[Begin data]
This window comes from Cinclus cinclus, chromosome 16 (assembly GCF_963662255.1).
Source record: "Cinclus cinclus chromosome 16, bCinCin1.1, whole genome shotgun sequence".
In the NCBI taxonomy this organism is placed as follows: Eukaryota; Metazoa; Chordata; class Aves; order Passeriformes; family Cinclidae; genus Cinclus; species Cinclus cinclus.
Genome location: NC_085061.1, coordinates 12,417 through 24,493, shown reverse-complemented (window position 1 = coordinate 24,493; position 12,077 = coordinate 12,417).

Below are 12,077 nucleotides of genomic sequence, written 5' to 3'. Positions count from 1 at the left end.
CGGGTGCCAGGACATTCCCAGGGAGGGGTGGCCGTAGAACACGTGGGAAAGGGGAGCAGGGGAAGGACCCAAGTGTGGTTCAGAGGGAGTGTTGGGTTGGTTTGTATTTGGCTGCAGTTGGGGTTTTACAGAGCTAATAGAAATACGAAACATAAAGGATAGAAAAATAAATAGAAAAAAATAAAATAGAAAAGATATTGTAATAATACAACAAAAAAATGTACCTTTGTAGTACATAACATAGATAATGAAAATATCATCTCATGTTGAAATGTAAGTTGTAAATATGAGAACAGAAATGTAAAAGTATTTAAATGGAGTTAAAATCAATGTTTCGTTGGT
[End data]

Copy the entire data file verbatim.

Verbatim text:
This window comes from Cinclus cinclus, chromosome 16 (assembly GCF_963662255.1).
Source record: "Cinclus cinclus chromosome 16, bCinCin1.1, whole genome shotgun sequence".
In the NCBI taxonomy this organism is placed as follows: Eukaryota; Metazoa; Chordata; class Aves; order Passeriformes; family Cinclidae; genus Cinclus; species Cinclus cinclus.
Genome location: NC_085061.1, coordinates 12,417 through 24,493, shown reverse-complemented (window position 1 = coordinate 24,493; position 12,077 = coordinate 12,417).

Below are 12,077 nucleotides of genomic sequence, written 5' to 3'. Positions count from 1 at the left end.
CGGGTGCCAGGACATTCCCAGGGAGGGGTGGCCGTAGAACACGTGGGAAAGGGGAGCAGGGGAAGGACCCAAGTGTGGTTCAGAGGGAGTGTTGGGTTGGTTTGTATTTGGCTGCAGTTGGGGTTTTACAGAGCTAATAGAAATACGAAACATAAAGGATAGAAAAATAAATAGAAAAAAATAAAATAGAAAAGATATTGTAATAATACAACAAAAAAATGTACCTTTGTAGTACATAACATAGATAATGAAAATATCATCTCATGTTGAAATGTAAGTTGTAAATATGAGAACAGAAATGTAAAAGTATTTAAATGGAGTTAAAATCAATGTTTCGTTGGT